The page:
The late Marquis was succeeded by his third son, Lewis, third Marquis of Huntly. It is said that he was offered his father’s estates if he satisfied the Church, but he declined to accept the family possessions on such terms. Thus, they continued in the hands of Argyle, who obtained from Parliament an order for the destruction of several of the Gordon strongholds.

During these troublous times Lord Lewis Gordon had sought refuge in a cave two miles from Castle Grant. When there his food was carried to him by Mary Grant, a young lady of such beauty and sympathy, that she obtained "possession of his soul against all the bewitching allurements of home-bred and foreign beauties whatsoever."  This lady was a daughter of Sir John Grant of Freuchie, and Lewis Gordon married her in November, 1644, and with her got 20,000 marks.

Lewis and his younger brother, Charles, continued to be loyal supporters of the Royal cause, and their loyalty to Charles I!. was rewarded. On the 27th of March, 1651, the attainder passed on Lewis Gordon’s father was reversed, and he was restored to the Marquisate of Huntly "with all the titles, honours, and dignities pertaining to his late father, as if there had been no forfeiture." The titles were to descend to him and his heirs male, whom failing to the next apparent heir male of his father.

On the 21st of August, 1651, the Marquis granted a discharge to the Magistrates of Aberdeen for ten men fully armed and equipped, as a part of the 90 men—the city’s porportion of the levy. The Royalists were defeated at the battle of Worcester on the 3rd of September, and Charles II. fled to the continent.

Huntly was very anxious to come to terms with Argyle touching the family estates. Accordingly it was arranged that a meeting should be held at Finlarg Castle, Huntly to be accompanied by eighty men and Argyle by the same number. On the arrival of the Gordons at the appointed castle, whose company of eighty men were mostly Highlandmen, they found the whole district was in arms. Under these circumstances, Huntly’s friends advised him to return home, and not enter into business; but his escort was so surrounded by Argyle’s men, "that it was impossible for him to recoil." Being thus constrained, at last Huntly entered upon the treaty, and signed several papers and writs, "to the great prejudice of his interest and family."— Miscellany of the Old Spalding Club, Vol. IV., pp. 166, 667.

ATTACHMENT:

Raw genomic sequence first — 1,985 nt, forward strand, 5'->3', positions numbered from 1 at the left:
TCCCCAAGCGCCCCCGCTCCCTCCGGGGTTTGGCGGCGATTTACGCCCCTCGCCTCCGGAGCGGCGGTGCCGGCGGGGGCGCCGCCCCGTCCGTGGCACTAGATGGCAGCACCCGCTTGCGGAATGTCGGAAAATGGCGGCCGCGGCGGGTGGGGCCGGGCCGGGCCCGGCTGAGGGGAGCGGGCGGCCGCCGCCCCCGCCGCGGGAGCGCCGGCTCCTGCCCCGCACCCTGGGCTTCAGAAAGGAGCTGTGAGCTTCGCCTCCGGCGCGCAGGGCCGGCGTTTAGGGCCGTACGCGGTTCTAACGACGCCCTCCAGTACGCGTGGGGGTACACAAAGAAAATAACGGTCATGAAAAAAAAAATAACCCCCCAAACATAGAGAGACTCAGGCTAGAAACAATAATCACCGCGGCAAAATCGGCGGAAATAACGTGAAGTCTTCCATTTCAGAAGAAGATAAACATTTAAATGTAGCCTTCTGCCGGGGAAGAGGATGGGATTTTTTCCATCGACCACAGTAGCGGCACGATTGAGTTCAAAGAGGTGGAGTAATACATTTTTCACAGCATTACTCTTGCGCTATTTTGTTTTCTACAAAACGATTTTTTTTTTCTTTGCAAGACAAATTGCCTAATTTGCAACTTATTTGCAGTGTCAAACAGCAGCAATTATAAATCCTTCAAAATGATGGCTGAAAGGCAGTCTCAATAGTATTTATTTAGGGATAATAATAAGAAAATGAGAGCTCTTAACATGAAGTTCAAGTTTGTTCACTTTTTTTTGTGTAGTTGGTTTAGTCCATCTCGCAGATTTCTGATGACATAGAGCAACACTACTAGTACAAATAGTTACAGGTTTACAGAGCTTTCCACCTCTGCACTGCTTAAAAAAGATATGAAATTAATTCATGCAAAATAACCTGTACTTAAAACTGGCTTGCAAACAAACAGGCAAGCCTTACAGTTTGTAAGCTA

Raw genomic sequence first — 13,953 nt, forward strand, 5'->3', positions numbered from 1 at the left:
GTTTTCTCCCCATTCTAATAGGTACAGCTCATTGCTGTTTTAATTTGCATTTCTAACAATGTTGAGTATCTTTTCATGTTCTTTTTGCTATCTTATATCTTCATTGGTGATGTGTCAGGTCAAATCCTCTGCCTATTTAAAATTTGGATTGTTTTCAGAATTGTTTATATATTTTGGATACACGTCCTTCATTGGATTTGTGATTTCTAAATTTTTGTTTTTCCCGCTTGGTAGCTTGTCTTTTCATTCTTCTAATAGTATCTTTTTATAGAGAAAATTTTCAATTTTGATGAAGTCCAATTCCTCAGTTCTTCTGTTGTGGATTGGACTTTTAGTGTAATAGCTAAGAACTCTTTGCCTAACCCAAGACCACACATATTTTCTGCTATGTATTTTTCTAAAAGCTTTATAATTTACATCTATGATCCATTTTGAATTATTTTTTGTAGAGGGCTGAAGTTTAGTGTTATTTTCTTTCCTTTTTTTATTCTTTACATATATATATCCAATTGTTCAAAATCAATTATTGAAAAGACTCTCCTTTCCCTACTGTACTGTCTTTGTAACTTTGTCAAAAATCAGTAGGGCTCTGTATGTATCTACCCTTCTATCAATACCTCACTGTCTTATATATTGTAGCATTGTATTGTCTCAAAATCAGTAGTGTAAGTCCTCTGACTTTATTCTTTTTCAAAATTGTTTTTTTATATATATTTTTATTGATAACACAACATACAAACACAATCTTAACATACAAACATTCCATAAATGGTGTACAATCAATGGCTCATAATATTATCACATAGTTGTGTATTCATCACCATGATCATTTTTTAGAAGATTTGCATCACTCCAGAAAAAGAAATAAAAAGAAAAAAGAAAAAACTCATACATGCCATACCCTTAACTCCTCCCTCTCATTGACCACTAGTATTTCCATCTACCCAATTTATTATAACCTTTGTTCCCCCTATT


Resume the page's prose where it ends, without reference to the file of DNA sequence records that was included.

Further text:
The Marquis’s lot was cast in troublous times. In September, 1653, he entered into negotiations with Colonel Morgan, one of Cromwell’s officers, and agreed that the Lairds of Straloch and Lesmore should become sureties for his keeping the peace. This led to reports being circulated to his prejudice, which had reached the ears of Charles II., who was then abroad. Huntly died in the end of the year 1653, leaving a son, George, then a boy, who succeeded him, and subsequently was created Duke of Gordon.

In 1655 the late Marquis’s widow wrote to the Marquis of Argyle, who then held the Gordon estates, requesting that she might get her portion, or at least a suitable maintenance. He replied that though her request was reasonable, it was not in his power to entertain it, "for the burdens of that family and others are like to bring me in great straits: for in truth I never yet had any annual rent paid in any year I received most, and many years I wanted near altogether, partly in your father-in-law’s default, and likewise in your husband’s. Yet, all that shall never make me fall short in my duty to the family without my own ruin; but yet these things disable me from doing many things which I would willingly do if I were able."